Indiana Daily Student

IU defense fails to match fast-paced Ole Miss offense in 26-20 Outback Bowl loss

<p>Junior defensive back Jaylin Williams and redshirt junior defensive back Bryant Fitzgerald tackle an opponent Jan. 2 at Raymond James Stadium in Tampa, Florida. The Hoosiers lost to Ole Miss 20-26 in the Outback Bowl. </p>

Junior defensive back Jaylin Williams and redshirt junior defensive back Bryant Fitzgerald tackle an opponent Jan. 2 at Raymond James Stadium in Tampa, Florida. The Hoosiers lost to Ole Miss 20-26 in the Outback Bowl.

As IU football and the University of Mississippi raced for a fourth-quarter finish during the Outback Bowl on Saturday in Tampa, Florida, it was a backup quarterback that made the biggest play of the game. 

But he wasn’t playing for the Hoosiers. 

Following back-to-back touchdown drives by the IU offense to tie the game at 20 late in the fourth quarter, Ole Miss sophomore John Rhys Plumlee split the right side of the defense on a 44-yard catch. Two plays later, Ole Miss scored a game-winning touchdown. 

The IU defense was torched for 493 total yards in a 26-20 loss by an Ole Miss team that was missing its top two wide receivers, and for the first time all season, the Hoosiers did not force a turnover. 

“We just needed a takeaway,” IU head coach Tom Allen said. “Not having any is just not how we’ve been successful. Whether it’s a bowl game or a regular season game, you’ve got a formula for success. And when you don’t stick with that formula, oftentimes you don’t get what you want.”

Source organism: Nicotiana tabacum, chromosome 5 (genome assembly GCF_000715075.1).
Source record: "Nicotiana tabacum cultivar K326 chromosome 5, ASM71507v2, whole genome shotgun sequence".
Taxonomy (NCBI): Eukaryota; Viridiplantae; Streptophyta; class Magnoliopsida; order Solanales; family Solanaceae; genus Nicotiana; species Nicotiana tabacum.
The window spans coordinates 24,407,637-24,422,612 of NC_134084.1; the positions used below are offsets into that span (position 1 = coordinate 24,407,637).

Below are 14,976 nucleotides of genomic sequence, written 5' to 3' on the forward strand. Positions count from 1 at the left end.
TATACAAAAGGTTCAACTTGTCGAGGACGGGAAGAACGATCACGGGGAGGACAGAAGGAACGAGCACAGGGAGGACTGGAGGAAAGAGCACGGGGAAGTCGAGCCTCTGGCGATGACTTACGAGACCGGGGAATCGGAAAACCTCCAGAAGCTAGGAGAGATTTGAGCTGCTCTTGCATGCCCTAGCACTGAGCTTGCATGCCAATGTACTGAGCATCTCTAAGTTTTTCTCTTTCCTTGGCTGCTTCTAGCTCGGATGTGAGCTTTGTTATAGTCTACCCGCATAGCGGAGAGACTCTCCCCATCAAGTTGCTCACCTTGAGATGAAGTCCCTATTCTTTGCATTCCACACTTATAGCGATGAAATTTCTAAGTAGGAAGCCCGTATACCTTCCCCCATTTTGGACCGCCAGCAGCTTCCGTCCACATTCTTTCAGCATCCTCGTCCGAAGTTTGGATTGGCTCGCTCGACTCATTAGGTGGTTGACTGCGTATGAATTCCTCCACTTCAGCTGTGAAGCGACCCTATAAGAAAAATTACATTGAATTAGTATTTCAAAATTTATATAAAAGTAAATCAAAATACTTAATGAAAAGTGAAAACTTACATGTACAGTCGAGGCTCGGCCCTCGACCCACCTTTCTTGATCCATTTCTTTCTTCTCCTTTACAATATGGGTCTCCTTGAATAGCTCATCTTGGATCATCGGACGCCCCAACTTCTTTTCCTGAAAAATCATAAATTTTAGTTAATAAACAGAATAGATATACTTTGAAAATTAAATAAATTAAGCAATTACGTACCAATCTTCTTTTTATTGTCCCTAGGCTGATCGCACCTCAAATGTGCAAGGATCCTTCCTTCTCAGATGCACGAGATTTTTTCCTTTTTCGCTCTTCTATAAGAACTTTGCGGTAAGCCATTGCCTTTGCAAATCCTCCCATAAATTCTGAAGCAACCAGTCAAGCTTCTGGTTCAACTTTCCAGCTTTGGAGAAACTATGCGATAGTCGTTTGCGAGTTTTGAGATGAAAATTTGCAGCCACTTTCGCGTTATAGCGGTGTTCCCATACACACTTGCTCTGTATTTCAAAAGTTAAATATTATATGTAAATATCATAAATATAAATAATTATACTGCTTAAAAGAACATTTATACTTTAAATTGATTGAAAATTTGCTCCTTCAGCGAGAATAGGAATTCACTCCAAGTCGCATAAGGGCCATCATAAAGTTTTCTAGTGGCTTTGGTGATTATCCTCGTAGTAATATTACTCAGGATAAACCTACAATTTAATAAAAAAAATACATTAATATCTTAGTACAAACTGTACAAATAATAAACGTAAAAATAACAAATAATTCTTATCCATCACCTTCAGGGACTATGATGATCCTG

Related: [IU football can’t outrun its shortcomings, falls to Ole Miss in Outback Bowl]

Despite IU dominating the time of possession by more than 10 minutes, Allen said the pace of Ole Miss’ offense combined with the Florida weather was a tough combination for the defense to handle. 

In the first half, Ole Miss reached the red zone three times, but twice the Hoosiers’ defense forced them to kick field goals. 

However, Ole Miss took advantage of IU’s only three-and-out of the game and marched down the field on an 18-play, 76-yard scoring drive. Ole Miss sophomore quarterback Matt Corral threw a five-yard touchdown pass to freshman tight end Casey Kelly with 7:17 left in the second quarter. 

Corral finished the first half completing 22 of his 33 passes for 235 yards and added 25 more on the ground. 

“He’s definitely elusive,” IU junior linebacker Micah McFadden said. ”He creates plays with his feet and can get the ball down the field to keep plays alive, which played a factor in this game and helped them win the game.” 

The Hoosiers could only muster a field goal as Ole Miss took a 13-3 lead into halftime. Ole Miss finished the first half with 295 yards of total offense, which more than doubled IU. 

Sophomore running back David Ellis goes for a first down Jan. 2 at Raymond James Stadium in Tampa, Florida. Ellis had 16 rushing yards during the Hoosiers' loss against Ole Miss. Missy Minear/Indiana Athletics

The Hoosiers opened the second half with an eight-play, 40-yard drive that resulted in a 53-yard field goal by sophomore kicker Charles Campbell, but Ole Miss still led 13-6. 

By the end of the game, Corral completed passes to eight different receivers and the IU defense struggled to fight fatigue after not playing in four weeks. The Hoosiers’ offense managed to score two touchdowns in the second half, but so too did Ole Miss. 

With IU’s crimson jerseys darkened by sweat, Ole Miss totaled 12 plays of 15 or more yards, and Corral finished with 342 yards passing and two touchdowns. 

McFadden said he noticed his teammates tiring as the game progressed, and it inevitably cost them a chance to come away with an Outback Bowl victory. The Hoosiers have now lost back-to-back bowl games. 

“It was tough to get subs in, and they were definitely moving on us and going fast,” McFadden said. “We kind of knew they were going to do that, and we practiced to prepare. But there wasn’t really much we could do to prepare for the heat, and the exhaustion and fatigue at the end.”

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